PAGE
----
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Among a trove of court documents obtained by attorneys at Monheit Law are several new Zofran lawsuits alleging the anti-nausea drug caused forms of cleft palate.

One of these recent claims was filed by a family in Mississippi who say exposure to Zofran during the first trimester caused their daughter C.P.T.’s soft “cleft palate.”

Family In Mississippi Claims Zofran Caused Soft Cleft Palate

The family brought their claim on July 17, 2015, the same day a spate of other Zofran lawsuits against GlaxoSmithKline were filed, in the US District Court for the Southern District of Mississippi, Western Division. They are believed to be the first parents to file suit in a Mississippi Federal Court.

A copy of their complaint, filed under case number 5:15-cv-00070-DCB-MTP, can be viewed at

Mother Says First Trimester Exposure Led To Birth Defect

Plaintiff claims she began taking Zofran early in the first trimester.

The drug is frequently prescribed as an “off label” treatment for morning sickness, although its safety and efficacy for that indication have never been established, and recent research has found an association between the drug and birth defects.

GlaxoSmithKline was charged by the Justice Department in 2012 for marketing Zofran as a morning sickness remedy to obstetricians and gynecologists.

The family’s child was born in January 2015 and soon diagnosed with a soft cleft palate. In this form of the condition, the soft, muscular portion of the roof of the mouth is split, or “cleft.” It can affect feeding, breathing, speech and the very process of language development.

Parents say their family has no history of any birth defects, let alone cleft palate, and that a previous child was born healthy and without congenital abnormalities.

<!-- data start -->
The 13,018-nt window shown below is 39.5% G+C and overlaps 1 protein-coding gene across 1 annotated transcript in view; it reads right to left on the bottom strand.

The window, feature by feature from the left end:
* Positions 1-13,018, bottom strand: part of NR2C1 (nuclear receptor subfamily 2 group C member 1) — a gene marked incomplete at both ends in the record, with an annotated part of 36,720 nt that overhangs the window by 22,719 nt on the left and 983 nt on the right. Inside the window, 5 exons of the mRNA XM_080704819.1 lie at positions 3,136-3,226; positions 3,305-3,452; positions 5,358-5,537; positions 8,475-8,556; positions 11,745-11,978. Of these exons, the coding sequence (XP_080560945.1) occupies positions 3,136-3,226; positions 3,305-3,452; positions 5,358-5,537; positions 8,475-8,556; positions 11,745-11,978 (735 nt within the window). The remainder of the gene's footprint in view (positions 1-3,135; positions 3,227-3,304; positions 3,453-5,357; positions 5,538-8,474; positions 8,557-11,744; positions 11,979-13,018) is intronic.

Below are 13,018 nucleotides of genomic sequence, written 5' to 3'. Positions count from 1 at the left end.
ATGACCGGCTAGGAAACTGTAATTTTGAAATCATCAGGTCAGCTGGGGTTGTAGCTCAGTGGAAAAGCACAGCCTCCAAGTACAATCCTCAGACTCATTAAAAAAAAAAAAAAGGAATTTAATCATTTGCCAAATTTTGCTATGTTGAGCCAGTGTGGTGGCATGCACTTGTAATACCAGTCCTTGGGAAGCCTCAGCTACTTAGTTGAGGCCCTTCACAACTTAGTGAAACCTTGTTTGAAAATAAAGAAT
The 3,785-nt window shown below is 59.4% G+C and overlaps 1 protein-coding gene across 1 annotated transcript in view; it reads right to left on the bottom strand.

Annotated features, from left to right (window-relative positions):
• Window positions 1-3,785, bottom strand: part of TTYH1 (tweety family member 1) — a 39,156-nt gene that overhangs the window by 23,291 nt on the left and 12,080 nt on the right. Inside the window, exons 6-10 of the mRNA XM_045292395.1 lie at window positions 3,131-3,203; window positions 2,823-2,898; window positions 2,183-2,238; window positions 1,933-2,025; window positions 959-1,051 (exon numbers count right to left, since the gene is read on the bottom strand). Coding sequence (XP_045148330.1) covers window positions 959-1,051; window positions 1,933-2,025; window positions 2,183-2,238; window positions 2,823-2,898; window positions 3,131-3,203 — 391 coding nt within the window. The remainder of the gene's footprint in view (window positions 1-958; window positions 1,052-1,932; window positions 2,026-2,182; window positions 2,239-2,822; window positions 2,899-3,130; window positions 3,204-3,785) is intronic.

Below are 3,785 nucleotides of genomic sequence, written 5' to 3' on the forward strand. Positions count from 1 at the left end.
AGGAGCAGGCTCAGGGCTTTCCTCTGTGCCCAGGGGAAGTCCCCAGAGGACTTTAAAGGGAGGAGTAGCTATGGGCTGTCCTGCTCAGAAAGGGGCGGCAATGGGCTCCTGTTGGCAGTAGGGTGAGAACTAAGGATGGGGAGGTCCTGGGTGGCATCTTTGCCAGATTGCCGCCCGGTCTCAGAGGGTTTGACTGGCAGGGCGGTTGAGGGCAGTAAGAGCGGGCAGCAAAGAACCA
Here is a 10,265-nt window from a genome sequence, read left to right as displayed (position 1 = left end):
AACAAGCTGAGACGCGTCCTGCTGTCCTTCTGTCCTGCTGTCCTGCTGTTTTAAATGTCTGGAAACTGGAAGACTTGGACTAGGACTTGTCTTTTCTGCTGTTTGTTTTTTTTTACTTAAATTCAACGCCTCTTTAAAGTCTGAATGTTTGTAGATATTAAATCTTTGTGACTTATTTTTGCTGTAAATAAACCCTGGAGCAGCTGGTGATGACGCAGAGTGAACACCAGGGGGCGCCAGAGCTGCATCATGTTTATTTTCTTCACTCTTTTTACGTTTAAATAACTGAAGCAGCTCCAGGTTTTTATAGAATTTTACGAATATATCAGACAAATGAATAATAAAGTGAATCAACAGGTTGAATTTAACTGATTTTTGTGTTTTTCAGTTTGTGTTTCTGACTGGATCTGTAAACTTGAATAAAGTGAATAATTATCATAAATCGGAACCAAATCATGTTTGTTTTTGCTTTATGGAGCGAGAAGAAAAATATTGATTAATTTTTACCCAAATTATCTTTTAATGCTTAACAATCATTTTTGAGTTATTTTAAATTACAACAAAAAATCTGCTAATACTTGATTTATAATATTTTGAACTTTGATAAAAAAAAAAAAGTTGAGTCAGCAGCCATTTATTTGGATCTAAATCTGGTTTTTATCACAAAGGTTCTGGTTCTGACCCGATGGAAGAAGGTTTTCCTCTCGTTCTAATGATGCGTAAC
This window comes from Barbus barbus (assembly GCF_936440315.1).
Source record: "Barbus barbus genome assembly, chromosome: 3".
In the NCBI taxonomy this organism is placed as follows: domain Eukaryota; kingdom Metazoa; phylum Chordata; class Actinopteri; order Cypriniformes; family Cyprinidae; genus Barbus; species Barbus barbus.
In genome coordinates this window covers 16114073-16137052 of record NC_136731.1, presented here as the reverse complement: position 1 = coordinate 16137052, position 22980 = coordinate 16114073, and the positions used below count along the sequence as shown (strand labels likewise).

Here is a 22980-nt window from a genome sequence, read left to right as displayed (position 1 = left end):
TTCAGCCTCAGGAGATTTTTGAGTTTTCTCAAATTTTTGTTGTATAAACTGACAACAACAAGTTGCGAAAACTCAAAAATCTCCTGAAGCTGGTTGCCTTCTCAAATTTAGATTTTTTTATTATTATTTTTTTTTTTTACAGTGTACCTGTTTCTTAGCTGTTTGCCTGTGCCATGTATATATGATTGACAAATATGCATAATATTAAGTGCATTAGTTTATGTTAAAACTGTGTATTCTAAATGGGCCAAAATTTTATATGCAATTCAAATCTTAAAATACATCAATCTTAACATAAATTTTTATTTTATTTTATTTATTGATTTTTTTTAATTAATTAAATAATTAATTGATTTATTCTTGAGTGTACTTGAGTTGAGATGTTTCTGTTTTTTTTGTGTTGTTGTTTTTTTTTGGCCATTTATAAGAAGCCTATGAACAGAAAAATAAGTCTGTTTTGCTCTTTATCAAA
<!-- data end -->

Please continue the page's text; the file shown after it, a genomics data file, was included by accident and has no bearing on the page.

Has Zofran Been Linked To Cleft Palate?


While at least two major studies have more recently linked the GlaxoSmithKline product to increased heart defect risks, an earlier paper, published by researchers at Harvard and Boston University, found a 2.37 times increase in the risk for cleft palate after prenatal exposure to Zofran’s active ingredient.

In the study, funded by the US Centers for Disease Control, public health researchers reviewed birth records compiled by Boston University’s Slone Epidemiology Center, whose National Birth Defects Prevention Study has tracked birth defect incidence across 8 states for almost 20 years. Using prescription records and midwife interviews, the researchers identified which women had been prescribed Zofran, and which hadn’t. Then they determined the likelihood that a woman being prescribed Zofran would deliver a child with birth defects.

Notably, the study didn’t look at any women who had delivered children with congenital heart defects, which have been associated with Zofran in multiple other papers.

But a statistically significant increase in the risk of cleft palate was identified: women prescribed Zofran were 2.37 times more likely to have babies with the condition.

Other Families May Be Entitled To Compensation

While at least 34 families have now filed Zofran lawsuits in Federal Courts, that number pales in comparison to the amount of women who have been exposed to the drug during pregnancy. Since the drug’s release in 1991, “off label” Zofran prescriptions have soared to over 1 million every year.

Many more parents may be eligible to file a claim against GlaxoSmithKline. If you were prescribed Zofran and gave birth to a child with birth defects, contact Monheit Law today. Our experienced attorneys have joined an alliance of trial lawyers to investigate your potential claim.

Call 1-877-620-8411 for a free consultation. If we can help, Monheit Law’s legal services are offered on a contingency-fee basis, so you pay nothing until we secure compensation in your case.

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